An obsession that is shared by more and more people is a real crime. Whole TV channels are devoted to it with a raft of podcasts that were focused on it. More of which were popping up every day and a battalion of armchair detectives tap away at Reddit threads from their home. Ever wondered, these sofa sleuths can make a real difference, although they are not law enforcement and not privy to the full details of the case. One such example of this is the Bear Brook excellent Podcast in which a genealogist managed to identify long lost victims. The controversial documentary by the online streaming platform, Netflix, Don’t F**k with Cats witnessed amateurs tracking down a man who tortured animals while recording leading to the murder of the animal. This article will be related to the previous happenings in I’ll Be Gone In The Dark.
What happened in I’ll Be Gone In The Dark?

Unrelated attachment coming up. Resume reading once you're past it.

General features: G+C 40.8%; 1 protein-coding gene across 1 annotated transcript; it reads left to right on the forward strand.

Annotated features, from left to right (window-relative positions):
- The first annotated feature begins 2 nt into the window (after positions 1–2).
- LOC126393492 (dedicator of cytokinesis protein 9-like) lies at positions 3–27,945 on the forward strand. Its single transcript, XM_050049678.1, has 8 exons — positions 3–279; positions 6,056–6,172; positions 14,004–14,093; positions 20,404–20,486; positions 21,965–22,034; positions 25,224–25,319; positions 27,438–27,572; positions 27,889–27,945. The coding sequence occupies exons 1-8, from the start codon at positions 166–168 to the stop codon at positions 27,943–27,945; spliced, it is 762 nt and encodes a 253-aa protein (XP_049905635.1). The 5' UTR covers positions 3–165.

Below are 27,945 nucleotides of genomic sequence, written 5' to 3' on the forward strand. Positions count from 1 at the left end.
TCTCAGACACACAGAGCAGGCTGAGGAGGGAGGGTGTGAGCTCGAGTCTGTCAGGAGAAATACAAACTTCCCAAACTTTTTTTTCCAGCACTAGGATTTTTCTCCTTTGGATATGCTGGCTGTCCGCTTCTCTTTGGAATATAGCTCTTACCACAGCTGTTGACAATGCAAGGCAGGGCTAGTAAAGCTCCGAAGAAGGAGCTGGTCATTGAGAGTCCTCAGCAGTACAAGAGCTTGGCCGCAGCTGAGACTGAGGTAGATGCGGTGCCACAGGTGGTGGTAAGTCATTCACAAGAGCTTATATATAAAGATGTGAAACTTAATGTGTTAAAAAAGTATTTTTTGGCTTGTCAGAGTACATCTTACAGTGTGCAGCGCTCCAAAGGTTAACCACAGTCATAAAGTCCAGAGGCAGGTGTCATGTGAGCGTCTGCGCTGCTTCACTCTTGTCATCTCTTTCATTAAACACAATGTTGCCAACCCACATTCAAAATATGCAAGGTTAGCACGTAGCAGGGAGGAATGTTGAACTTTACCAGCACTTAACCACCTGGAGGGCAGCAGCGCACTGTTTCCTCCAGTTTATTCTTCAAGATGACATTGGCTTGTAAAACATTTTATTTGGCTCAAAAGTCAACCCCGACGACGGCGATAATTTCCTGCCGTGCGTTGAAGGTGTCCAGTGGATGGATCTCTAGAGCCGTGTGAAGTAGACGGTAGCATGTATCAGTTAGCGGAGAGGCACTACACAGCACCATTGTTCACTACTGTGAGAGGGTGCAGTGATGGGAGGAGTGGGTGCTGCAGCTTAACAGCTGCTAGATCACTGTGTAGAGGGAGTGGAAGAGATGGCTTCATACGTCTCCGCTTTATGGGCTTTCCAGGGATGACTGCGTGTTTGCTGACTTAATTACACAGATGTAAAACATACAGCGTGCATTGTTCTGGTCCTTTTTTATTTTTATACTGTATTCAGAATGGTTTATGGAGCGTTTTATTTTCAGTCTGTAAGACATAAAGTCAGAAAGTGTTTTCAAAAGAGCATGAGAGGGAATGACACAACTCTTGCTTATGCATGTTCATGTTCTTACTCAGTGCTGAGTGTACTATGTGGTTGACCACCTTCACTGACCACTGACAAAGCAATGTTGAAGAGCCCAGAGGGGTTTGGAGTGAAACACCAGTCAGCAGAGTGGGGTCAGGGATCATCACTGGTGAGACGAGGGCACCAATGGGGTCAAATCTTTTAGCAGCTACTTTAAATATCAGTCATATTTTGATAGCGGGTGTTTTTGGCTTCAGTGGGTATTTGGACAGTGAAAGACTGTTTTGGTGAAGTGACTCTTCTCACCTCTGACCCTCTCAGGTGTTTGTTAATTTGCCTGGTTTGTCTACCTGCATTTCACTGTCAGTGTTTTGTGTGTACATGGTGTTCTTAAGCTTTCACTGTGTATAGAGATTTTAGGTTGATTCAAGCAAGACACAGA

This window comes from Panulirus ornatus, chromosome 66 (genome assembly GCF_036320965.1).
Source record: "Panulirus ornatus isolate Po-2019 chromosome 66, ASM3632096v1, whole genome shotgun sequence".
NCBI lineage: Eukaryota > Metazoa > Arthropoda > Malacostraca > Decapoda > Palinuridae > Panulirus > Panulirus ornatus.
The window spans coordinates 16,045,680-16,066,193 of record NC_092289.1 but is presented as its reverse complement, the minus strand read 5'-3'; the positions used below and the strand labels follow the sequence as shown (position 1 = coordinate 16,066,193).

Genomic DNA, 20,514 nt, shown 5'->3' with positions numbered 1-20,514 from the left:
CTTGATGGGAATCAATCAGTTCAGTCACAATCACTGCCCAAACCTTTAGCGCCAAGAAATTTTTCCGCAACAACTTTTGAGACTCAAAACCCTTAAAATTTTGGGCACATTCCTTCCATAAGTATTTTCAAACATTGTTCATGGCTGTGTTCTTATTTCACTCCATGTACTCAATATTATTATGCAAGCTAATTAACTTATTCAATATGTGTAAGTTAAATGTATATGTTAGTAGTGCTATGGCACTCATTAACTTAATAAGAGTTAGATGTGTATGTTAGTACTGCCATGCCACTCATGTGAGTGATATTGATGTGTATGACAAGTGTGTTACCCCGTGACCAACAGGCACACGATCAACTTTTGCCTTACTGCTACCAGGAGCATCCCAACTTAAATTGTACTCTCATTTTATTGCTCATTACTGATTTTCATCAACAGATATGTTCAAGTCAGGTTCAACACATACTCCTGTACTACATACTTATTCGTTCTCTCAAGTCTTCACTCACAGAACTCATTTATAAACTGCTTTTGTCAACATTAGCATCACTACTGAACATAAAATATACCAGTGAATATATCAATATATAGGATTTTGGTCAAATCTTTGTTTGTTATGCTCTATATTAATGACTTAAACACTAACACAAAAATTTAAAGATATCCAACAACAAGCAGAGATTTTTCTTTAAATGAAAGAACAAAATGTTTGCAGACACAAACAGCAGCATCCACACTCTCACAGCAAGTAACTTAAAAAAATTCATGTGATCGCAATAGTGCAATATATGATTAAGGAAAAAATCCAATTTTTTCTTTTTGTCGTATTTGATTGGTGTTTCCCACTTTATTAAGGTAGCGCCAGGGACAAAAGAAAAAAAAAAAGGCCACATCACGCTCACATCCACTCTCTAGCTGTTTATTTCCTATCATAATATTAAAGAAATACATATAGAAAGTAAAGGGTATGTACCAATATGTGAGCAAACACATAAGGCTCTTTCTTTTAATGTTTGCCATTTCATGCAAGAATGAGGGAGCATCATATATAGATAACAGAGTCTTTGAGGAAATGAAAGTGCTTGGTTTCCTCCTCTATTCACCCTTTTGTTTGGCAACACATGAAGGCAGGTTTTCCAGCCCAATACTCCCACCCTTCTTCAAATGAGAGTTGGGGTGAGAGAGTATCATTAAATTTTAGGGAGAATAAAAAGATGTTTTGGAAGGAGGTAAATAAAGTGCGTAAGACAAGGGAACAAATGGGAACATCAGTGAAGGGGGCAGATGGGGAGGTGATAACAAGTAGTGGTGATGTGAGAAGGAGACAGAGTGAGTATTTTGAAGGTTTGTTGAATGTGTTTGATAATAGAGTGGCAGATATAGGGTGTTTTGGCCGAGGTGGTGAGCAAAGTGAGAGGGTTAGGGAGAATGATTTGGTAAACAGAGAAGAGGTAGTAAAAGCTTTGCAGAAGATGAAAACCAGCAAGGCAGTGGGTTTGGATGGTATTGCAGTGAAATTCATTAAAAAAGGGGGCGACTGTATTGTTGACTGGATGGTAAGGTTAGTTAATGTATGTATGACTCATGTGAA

The writer of the book, I’ll Be Gone In The Dark, is Michelle McNamara. The book became the best seller in the New York Times. It is documented by a celebrated documentarian Liz Garbus and is just not only based on the books. The documentary includes the extracts and follows the path of the book. It is also the story of investigations done by Michelle and the making of the book with insights from McNamara’s comedian husband and actor, Patton Oswalt. It is also the picture of Michelle with personal insights (why she was so obsessed with her relationship with her mother). Fear of compulsion of solving the case, and causing a conflict with her young daughter.
The docuseries is highly focussed on the victim and introduces us to the survivors of the East Area Rapist and the impact of that on them. Moreover, the series is not only a hunt for the killer but also a shot of an American era.